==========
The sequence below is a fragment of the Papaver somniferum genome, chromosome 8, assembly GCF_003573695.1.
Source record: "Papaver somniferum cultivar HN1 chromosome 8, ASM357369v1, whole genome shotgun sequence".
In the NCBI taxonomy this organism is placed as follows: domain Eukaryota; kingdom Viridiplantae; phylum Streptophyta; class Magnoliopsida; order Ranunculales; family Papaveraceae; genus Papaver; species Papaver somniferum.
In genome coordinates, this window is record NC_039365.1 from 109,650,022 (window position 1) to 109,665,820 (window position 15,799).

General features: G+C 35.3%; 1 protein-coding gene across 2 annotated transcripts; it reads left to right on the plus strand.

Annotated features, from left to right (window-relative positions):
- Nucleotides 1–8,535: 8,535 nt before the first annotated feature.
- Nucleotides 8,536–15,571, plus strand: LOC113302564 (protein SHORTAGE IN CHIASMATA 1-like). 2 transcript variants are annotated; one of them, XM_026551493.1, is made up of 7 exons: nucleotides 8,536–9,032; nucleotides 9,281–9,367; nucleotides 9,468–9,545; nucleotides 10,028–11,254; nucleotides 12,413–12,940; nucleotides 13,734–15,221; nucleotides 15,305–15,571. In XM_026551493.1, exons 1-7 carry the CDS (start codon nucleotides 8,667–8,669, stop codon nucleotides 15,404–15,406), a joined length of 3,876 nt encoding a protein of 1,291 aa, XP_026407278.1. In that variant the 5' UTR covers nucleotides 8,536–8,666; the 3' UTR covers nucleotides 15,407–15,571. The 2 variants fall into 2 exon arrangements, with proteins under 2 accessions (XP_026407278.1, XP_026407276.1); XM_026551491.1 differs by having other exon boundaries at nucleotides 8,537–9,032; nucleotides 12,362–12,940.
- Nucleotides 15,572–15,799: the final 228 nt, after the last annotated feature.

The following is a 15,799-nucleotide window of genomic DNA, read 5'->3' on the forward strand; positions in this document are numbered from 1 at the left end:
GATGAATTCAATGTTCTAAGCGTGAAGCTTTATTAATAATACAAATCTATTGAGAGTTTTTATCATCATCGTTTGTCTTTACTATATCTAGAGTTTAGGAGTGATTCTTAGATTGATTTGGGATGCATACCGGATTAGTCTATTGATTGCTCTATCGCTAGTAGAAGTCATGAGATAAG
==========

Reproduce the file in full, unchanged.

The sequence below is a fragment of the Papaver somniferum genome, chromosome 8, assembly GCF_003573695.1.
Source record: "Papaver somniferum cultivar HN1 chromosome 8, ASM357369v1, whole genome shotgun sequence".
In the NCBI taxonomy this organism is placed as follows: domain Eukaryota; kingdom Viridiplantae; phylum Streptophyta; class Magnoliopsida; order Ranunculales; family Papaveraceae; genus Papaver; species Papaver somniferum.
In genome coordinates, this window is record NC_039365.1 from 109,650,022 (window position 1) to 109,665,820 (window position 15,799).

General features: G+C 35.3%; 1 protein-coding gene across 2 annotated transcripts; it reads left to right on the plus strand.

Annotated features, from left to right (window-relative positions):
- Nucleotides 1–8,535: 8,535 nt before the first annotated feature.
- Nucleotides 8,536–15,571, plus strand: LOC113302564 (protein SHORTAGE IN CHIASMATA 1-like). 2 transcript variants are annotated; one of them, XM_026551493.1, is made up of 7 exons: nucleotides 8,536–9,032; nucleotides 9,281–9,367; nucleotides 9,468–9,545; nucleotides 10,028–11,254; nucleotides 12,413–12,940; nucleotides 13,734–15,221; nucleotides 15,305–15,571. In XM_026551493.1, exons 1-7 carry the CDS (start codon nucleotides 8,667–8,669, stop codon nucleotides 15,404–15,406), a joined length of 3,876 nt encoding a protein of 1,291 aa, XP_026407278.1. In that variant the 5' UTR covers nucleotides 8,536–8,666; the 3' UTR covers nucleotides 15,407–15,571. The 2 variants fall into 2 exon arrangements, with proteins under 2 accessions (XP_026407278.1, XP_026407276.1); XM_026551491.1 differs by having other exon boundaries at nucleotides 8,537–9,032; nucleotides 12,362–12,940.
- Nucleotides 15,572–15,799: the final 228 nt, after the last annotated feature.

The following is a 15,799-nucleotide window of genomic DNA, read 5'->3' on the forward strand; positions in this document are numbered from 1 at the left end:
GATGAATTCAATGTTCTAAGCGTGAAGCTTTATTAATAATACAAATCTATTGAGAGTTTTTATCATCATCGTTTGTCTTTACTATATCTAGAGTTTAGGAGTGATTCTTAGATTGATTTGGGATGCATACCGGATTAGTCTATTGATTGCTCTATCGCTAGTAGAAGTCATGAGATAAG